The more wealthier commission agents told The Wire that the only way the businesses are still functioning after demonetisation is because the transporters are accepting old notes. Truck companies have used petrol and diesel stations, which are temporarily exempted from the demonetisation move, as an outlet for old notes.
Nevertheless, this continuing exchange of Rs 500 and Rs 1000 notes runs more on goodwill than anything else. How long can this continue? Nobody at Azadpur mandi knows. S.K. Gupta, an APMC official, however says the number of incoming trucks has drastically reduced. A few arhtiyas said that the number of trucks supplying vegetables and fruits has dropped by nearly 50% over the last week.
Farmers and farming incomes
India’s farmers, who sit at the most vulnerable rung of the food supply chain, have been thrown into a tailspin.
Being one of the more economically weaker links in the overall agricultural chain, they depend heavily on cash payments. For the last two months, most have either loaned or used all their savings to grow their crops. Usually, the vegetable season in winter lasts for more than a month – November and December being the peaks of business.
Jitender Chowdhary, a farmer in Sonepat, Haryana, owns around 5 acres of land and primarily grows vegetables. Two months ago, he sowed cauliflower after getting a loan from his arhtiya. His hope to repay the loaned amount this season and make around Rs 30,000 as profit crashed when the demand for cauliflower fell drastically because of demonetisation.
“I supported the prime minister’s move initially but I had not imagined its fallout. The cauliflower season lasts only for a month and a half. I don’t know what I will do if I don’t manage to sell it,” said Chowdhary.
Chowdhary brings around 12 sacks (10-12 kg) of cauliflower every day to the mandi by paying the transporter Rs 15 per sack. While each sack of cauliflower usually sold for anywhere between Rs 200 to Rs 250, it is now being sold at Rs 80 or less. “I can’t do anything. If I don’t sell it for this price, I will only have to feed my produce to the cattle,” said Chowdhary.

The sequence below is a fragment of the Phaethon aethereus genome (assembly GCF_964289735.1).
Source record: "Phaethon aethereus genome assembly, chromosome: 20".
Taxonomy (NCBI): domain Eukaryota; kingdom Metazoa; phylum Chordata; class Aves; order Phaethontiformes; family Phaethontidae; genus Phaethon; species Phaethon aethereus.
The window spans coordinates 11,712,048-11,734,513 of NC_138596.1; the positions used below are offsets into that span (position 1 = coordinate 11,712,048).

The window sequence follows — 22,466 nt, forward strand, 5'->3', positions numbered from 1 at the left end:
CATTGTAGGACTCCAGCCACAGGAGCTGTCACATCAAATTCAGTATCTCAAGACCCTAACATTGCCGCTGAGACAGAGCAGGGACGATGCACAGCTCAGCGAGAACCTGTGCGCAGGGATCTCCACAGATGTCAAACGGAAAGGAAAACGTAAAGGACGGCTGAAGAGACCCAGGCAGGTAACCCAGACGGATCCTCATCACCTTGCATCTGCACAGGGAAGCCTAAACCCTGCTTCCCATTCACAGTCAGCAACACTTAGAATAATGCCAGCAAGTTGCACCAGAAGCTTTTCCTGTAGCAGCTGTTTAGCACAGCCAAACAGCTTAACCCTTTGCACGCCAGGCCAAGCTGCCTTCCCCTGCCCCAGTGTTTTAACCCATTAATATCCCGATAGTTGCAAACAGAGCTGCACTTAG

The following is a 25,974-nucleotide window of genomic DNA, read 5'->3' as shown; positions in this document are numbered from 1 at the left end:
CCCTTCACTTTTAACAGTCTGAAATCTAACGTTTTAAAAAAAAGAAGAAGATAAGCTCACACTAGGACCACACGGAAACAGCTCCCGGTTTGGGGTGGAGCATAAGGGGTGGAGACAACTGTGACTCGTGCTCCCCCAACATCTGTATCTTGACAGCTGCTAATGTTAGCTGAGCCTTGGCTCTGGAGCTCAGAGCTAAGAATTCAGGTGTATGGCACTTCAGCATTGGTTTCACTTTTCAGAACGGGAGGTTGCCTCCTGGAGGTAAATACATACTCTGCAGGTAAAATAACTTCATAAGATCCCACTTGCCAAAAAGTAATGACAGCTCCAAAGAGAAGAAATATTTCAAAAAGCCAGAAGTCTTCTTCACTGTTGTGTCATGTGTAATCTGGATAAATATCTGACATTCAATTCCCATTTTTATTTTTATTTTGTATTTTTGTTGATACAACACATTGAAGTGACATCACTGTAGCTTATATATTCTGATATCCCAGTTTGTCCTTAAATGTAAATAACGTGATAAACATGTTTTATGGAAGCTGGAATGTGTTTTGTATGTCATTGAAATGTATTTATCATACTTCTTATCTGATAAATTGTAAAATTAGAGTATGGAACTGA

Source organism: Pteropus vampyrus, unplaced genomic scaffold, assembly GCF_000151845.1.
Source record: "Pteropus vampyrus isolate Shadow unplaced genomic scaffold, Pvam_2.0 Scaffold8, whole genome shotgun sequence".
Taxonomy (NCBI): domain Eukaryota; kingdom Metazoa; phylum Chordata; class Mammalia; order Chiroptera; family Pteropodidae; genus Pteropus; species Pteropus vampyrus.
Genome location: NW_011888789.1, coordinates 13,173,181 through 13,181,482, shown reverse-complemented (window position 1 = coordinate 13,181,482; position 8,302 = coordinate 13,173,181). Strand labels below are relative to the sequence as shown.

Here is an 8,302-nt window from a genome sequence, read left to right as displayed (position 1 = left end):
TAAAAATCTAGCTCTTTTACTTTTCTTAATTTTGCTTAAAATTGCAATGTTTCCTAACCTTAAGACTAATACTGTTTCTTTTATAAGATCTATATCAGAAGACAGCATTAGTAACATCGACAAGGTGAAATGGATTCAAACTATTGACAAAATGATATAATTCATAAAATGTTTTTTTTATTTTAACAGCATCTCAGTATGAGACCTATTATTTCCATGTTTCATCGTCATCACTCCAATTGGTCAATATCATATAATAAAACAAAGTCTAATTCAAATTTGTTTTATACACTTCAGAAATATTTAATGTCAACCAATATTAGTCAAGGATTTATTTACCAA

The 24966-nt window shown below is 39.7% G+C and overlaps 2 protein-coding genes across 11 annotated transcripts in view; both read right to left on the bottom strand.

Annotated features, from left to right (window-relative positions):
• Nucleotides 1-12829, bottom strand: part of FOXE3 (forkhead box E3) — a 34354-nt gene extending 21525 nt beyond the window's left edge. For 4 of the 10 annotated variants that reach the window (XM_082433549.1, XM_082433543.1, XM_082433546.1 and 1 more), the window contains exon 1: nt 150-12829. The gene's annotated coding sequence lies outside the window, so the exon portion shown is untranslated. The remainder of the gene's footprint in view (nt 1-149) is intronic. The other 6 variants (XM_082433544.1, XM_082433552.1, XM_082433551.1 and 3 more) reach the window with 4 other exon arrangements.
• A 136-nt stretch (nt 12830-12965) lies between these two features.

Chowdhary, a marginal farmer in Haryana, got into vegetable farming because of its profit-intensive nature. “Vegetables are perishable but it requires low input costs and sells at a premium. For farmers like me who own only a little land, it is lucrative. But now I run the risk of doubling my loans,” said Chowdhary.
Chowdhary said that he has accepted to sell his produce on credit to recover his costs – an emergency measure – but does not know how he is going to make his ends meet in the next few months.
Food and vegetable microcosm
The larger picture that emerged in Azadpur is multi-layered. While the perishable vegetable business has been deeply impacted, with an ever-escalating credit cycle, fruit traders are comparatively better off this month despite having faced huge losses. Why are fruit traders relatively better off? This is because they hardly come in contact with marginal farmers and mostly deal with prosperous businessmen at both ends of the business chain. However, as the new currency notes will take at least two months to penetrate the wholesale trade – as most traders feel – the credit cycle in fruit trade may also collapse. Once high-value transactions (Rs. 50 lakh or more) start getting hit, it will cause a ripple effect throughout all the legs of the trade.
As of now, vulnerabilities in the vegetable trade, that runs mostly on cash, has affected everyone involved. The condition of each stakeholder is likely to worsen in the next few days as food supply receives a blow. For now, the prices of most vegetables have remained constant due to decreased consumer demand and the presence of adequate supply. In the coming weeks, however, this may change.
Multiple other insights emerged. A large section of arhtiyas pointed out if the withdrawal limit for current account was increased, with some saying there should be no limit at all, they would have greater cash flow within the supply chain. Four days ago, the Centre increased the limit to Rs. 50,000, but this will not bring succour to Azadpur mandi, as most transactions are of far greater value.
When you consider that the other major source of funding for farmers – disbursal of loans through village level cooperative societies – has also been ham-strung by demonetisation, it is clear that if drastic steps aren’t taken, supply shocks in India’s agricultural chain could be in the offing.
Does the human cost match up to the so-called benefits of demonetisation, which many prominent economists have already panned? This is a question that will bother many in the next few months.